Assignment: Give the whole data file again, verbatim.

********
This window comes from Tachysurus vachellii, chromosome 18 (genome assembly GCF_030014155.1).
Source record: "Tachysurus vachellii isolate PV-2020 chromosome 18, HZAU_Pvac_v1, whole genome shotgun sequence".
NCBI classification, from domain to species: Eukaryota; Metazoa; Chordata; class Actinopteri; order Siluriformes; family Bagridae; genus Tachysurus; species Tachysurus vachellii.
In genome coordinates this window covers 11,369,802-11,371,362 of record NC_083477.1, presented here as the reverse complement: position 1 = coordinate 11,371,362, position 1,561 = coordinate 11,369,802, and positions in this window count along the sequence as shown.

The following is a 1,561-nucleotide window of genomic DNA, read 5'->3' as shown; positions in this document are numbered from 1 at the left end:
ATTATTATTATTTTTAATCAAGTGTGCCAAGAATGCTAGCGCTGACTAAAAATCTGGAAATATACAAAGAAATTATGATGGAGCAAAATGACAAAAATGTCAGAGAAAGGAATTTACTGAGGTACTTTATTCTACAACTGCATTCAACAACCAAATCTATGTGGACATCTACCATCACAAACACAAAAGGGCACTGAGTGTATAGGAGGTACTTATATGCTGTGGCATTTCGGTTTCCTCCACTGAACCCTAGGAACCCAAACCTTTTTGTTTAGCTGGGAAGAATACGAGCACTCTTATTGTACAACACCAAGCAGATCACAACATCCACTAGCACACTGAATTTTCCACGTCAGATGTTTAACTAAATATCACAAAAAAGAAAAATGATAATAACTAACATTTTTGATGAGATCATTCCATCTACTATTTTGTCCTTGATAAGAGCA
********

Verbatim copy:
This window comes from Tachysurus vachellii, chromosome 18 (genome assembly GCF_030014155.1).
Source record: "Tachysurus vachellii isolate PV-2020 chromosome 18, HZAU_Pvac_v1, whole genome shotgun sequence".
NCBI classification, from domain to species: Eukaryota; Metazoa; Chordata; class Actinopteri; order Siluriformes; family Bagridae; genus Tachysurus; species Tachysurus vachellii.
In genome coordinates this window covers 11,369,802-11,371,362 of record NC_083477.1, presented here as the reverse complement: position 1 = coordinate 11,371,362, position 1,561 = coordinate 11,369,802, and positions in this window count along the sequence as shown.

The following is a 1,561-nucleotide window of genomic DNA, read 5'->3' as shown; positions in this document are numbered from 1 at the left end:
ATTATTATTATTTTTAATCAAGTGTGCCAAGAATGCTAGCGCTGACTAAAAATCTGGAAATATACAAAGAAATTATGATGGAGCAAAATGACAAAAATGTCAGAGAAAGGAATTTACTGAGGTACTTTATTCTACAACTGCATTCAACAACCAAATCTATGTGGACATCTACCATCACAAACACAAAAGGGCACTGAGTGTATAGGAGGTACTTATATGCTGTGGCATTTCGGTTTCCTCCACTGAACCCTAGGAACCCAAACCTTTTTGTTTAGCTGGGAAGAATACGAGCACTCTTATTGTACAACACCAAGCAGATCACAACATCCACTAGCACACTGAATTTTCCACGTCAGATGTTTAACTAAATATCACAAAAAAGAAAAATGATAATAACTAACATTTTTGATGAGATCATTCCATCTACTATTTTGTCCTTGATAAGAGCA